When it comes to taking care of your mental, emotional, and physical health and wellbeing, the importance of firmly speaking up and advocating for yourself when you are on the receiving end of any unwanted sexual contact cannot be overemphasized. People who love someone show it by respecting their feelings. Someone who truly cares about you will never apply pressure or force you to do anything against your will or that otherwise could land you in serious trouble, including risking your health and pregnancy by having unsafe and unprotected sex.
And while the following judgment may sound harsh it is simply the unvarnished truth about anyone in possession of an unrepentant molesting mindset: Anybody who continues to violate your sexual limits by refusing your repeated demands to stop is behaving in an abusive and controlling manner that is categorically inexcusable.
Developing the faculty to identify individuals expressing sexual interest in us is paramount to avoid making the mistake of misperceiving friendliness cues for sexual intent from someone where there is none, leading to mutual embarrassment for both parties. This skill set is also imperative for preventing any unpleasant repercussions that could follow from making unwanted sexual advances that might be interpreted as sexual harassment or sexual coercion, or worse yet, could lead to unintentional rape.
And sex without consent is always rape.
Rape is an ugly word for an even uglier act. If you don’t give consent and sex is forced on you, or you force sex upon someone without his or her consent, it’s rape. And that includes having sex with someone who has passed out. Thus for everyone's well-being, each of us must learn to subjectively assess a potential sex partner’s intent by focusing on cues and behaviors that convey possible interest and/or disinterest when pursuing any kind of sexual activity together, and put a stop to it immediately when it is unwanted.
Bear in mind the following to help you strongly speak out against anyone ever sexually violating you—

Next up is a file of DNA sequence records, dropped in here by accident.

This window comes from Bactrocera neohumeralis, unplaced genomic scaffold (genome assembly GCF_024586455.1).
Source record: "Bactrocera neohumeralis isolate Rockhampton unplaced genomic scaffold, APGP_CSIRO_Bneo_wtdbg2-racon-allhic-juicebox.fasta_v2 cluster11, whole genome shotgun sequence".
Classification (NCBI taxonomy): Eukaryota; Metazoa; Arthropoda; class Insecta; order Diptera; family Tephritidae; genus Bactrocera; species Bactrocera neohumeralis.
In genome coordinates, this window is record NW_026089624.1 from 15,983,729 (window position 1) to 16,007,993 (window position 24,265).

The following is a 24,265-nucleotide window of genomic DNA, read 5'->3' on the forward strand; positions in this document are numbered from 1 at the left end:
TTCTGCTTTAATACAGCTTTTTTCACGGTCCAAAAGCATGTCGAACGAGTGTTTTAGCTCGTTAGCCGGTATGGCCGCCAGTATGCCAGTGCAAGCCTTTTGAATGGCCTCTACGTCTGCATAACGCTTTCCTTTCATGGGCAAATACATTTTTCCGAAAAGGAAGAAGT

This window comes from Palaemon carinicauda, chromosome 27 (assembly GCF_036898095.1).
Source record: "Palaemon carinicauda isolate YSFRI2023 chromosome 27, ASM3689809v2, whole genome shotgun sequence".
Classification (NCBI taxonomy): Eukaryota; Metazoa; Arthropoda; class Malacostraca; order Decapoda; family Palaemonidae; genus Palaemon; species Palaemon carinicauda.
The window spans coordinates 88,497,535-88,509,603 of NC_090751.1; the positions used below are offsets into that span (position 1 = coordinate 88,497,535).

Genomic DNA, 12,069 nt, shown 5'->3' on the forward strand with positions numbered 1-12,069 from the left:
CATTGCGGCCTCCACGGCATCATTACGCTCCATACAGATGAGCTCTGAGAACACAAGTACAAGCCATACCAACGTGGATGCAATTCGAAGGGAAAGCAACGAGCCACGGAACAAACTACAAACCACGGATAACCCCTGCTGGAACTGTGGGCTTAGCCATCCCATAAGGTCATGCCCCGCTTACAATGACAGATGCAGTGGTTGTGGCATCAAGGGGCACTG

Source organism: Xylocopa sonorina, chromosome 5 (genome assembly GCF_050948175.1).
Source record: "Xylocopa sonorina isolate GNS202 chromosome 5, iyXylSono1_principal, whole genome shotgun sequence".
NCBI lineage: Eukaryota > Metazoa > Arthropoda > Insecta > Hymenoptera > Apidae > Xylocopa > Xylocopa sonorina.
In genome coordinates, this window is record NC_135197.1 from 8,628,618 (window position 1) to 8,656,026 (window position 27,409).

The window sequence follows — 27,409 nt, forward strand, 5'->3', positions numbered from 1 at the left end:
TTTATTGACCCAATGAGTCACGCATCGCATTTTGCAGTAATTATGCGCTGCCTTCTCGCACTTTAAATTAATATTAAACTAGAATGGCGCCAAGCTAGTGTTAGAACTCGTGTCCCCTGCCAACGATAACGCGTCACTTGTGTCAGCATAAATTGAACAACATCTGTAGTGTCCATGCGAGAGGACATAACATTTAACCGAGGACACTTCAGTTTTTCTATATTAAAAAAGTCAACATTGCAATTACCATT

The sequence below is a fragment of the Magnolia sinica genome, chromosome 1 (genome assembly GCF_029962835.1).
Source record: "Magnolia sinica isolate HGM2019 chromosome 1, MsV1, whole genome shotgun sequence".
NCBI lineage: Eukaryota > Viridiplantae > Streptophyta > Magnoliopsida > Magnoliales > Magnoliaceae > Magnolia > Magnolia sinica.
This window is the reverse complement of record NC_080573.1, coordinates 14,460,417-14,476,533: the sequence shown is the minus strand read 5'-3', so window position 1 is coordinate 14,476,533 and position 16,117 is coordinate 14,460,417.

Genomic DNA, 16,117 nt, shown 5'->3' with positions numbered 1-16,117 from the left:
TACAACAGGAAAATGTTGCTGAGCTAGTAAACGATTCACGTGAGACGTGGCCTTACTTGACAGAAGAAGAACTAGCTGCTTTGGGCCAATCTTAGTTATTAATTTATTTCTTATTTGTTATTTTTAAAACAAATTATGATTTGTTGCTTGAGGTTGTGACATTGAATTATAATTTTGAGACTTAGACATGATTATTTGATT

No one has a right to put their hands on you without your permission.
It is a matter of practicing self-respect—not to mention self-preservation—to speak out without hesitation whenever someone trespasses your sexual boundaries. You practice self-respect by staying true to your values, sexual and otherwise. For each of us, the development and safeguarding of self-respect for one’s self, character, dignity, integrity, and conduct is an essential lifelong process requiring vigorous ongoing effort. Not only will you personally benefit from this practice, but so will others, as we can only give to others that which we first can give to ourselves.
Think of self-love as being beneficial to everybody. In the final analysis, when it comes to personal development and continuing evolution of the indispensable qualities involved in the expression of love and caring through mutually desired sexual activity, it all begins with the vigorous development, exercise and protection of self-respect. You could rightly think of practicing self-respect as the ultimate expression of self-love; the greater our capacity to love ourselves, the greater our capacity to love others. Who knew?
When you come right down to it, it's really very simple: Respect for others through self-respect. You can do it! For your own personal betterment and the greater good of all humankind, I hope you do.
Copyright © 2020 by Michael Ra Bouchard, Ph.D. & Aloha Sexual Health & Happiness, LLC. All Rights Reserved.